The Securities and Exchange Board of India (Sebi) has given five more days for ICICI Bank and its managing director and chief executive officer Chanda Kochhar to respond to a show-cause notice over alleged violation of listing norms after both the bank and Kochhar failed to replay to the notice within the stipulated 7 June deadline.
Kochhar and the bank have cited lack of documentary proof to support the allegations, although Sebi had provided the lender with relevant documents last week.
“The notice, however, did not have adequate documents to support the allegations. Before filing an appropriate reply, evidence of alleged contravention of securities laws need to be examined by the recipients,” the report quoted a source as saying.
Kochhar and the bank also sought more time to respond to the notice in the absence of, what they said, lack of documentary proof that support the allegations.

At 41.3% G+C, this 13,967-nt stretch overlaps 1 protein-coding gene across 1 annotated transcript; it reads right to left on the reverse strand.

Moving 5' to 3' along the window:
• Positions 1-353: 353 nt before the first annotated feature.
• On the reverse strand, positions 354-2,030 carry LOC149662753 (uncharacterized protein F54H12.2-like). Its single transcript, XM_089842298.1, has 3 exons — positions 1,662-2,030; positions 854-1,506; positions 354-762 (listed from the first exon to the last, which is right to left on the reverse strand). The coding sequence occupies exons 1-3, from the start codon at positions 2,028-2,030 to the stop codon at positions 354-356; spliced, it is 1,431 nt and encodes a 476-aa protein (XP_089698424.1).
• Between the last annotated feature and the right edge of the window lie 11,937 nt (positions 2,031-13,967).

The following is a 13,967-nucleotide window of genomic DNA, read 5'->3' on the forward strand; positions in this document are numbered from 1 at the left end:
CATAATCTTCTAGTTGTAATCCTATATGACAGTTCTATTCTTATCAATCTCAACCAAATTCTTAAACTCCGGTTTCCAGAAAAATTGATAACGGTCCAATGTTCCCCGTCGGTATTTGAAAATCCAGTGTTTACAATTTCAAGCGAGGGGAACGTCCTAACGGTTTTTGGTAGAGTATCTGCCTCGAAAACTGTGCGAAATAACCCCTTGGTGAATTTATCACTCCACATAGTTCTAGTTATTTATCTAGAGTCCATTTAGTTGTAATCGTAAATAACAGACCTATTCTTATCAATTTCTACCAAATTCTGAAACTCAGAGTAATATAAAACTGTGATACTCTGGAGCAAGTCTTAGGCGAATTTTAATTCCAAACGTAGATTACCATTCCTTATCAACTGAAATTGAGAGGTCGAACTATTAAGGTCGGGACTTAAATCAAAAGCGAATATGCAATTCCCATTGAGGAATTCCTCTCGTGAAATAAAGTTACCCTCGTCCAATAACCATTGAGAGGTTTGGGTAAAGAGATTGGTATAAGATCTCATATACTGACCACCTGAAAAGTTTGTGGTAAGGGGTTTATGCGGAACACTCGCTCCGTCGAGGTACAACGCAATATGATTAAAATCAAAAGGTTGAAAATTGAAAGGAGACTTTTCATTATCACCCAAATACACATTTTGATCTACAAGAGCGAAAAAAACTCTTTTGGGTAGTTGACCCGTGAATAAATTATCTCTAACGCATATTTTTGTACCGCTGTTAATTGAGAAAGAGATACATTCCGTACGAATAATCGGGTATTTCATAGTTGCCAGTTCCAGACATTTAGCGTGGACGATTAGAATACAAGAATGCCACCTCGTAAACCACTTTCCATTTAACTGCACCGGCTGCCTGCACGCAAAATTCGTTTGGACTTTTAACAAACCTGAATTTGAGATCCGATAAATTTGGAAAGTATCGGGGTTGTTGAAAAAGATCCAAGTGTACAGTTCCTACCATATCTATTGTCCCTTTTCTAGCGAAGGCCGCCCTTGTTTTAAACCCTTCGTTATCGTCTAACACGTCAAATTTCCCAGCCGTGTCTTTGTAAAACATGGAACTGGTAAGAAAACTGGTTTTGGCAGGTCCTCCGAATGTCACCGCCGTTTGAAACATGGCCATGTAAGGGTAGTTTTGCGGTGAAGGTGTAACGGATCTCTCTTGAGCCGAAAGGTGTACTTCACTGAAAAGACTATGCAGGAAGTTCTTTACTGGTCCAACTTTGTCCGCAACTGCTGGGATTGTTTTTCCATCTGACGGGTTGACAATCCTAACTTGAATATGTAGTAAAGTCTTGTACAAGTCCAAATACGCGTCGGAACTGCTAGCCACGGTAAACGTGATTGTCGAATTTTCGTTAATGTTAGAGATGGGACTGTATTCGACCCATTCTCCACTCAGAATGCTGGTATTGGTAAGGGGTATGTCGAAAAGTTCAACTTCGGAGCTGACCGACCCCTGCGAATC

Meanwhile, the bank has written to the regulator, requesting it to share documents on the basis of which the notice was served.
Sebi has now asked Kochhar and ICICI Bank to respond to the notice by 10 July.
Sebi had sent a 12-page show-cause notice to ICICI Bank and Kochhar on 23 May in relation to disclosures made while giving loans to Videocon Group.
The regulator in its notice had alleged violations of code of conduct because Kochhar reportedly had not disclosed conflict of interest arising out of alleged business deals between ICICI Bank, Videocon and NuPower Renewables a start-up led by her husband Deepak.
Sebi had, on 17 April, initiated a preliminary inquiry into whether the bank’s board was aware of the conflict of interest and also the stance of the independent directors when the board had approved the loan.
Besides, the regulator sought an explanation on lapses in disclosures of business dealings involving Deepak Kochhar. In its 12-page notice, Sebi had mentioned that Kochhar admitted her husband had many dealings with Videocon Group over the years.
All listed companies and their key managerial staff are required to follow a code of conduct and should comply with all security norms.
The market regulator can pass an ex-parte order against the entity if the aggrieved party did not respond to its notice within the stipulated time.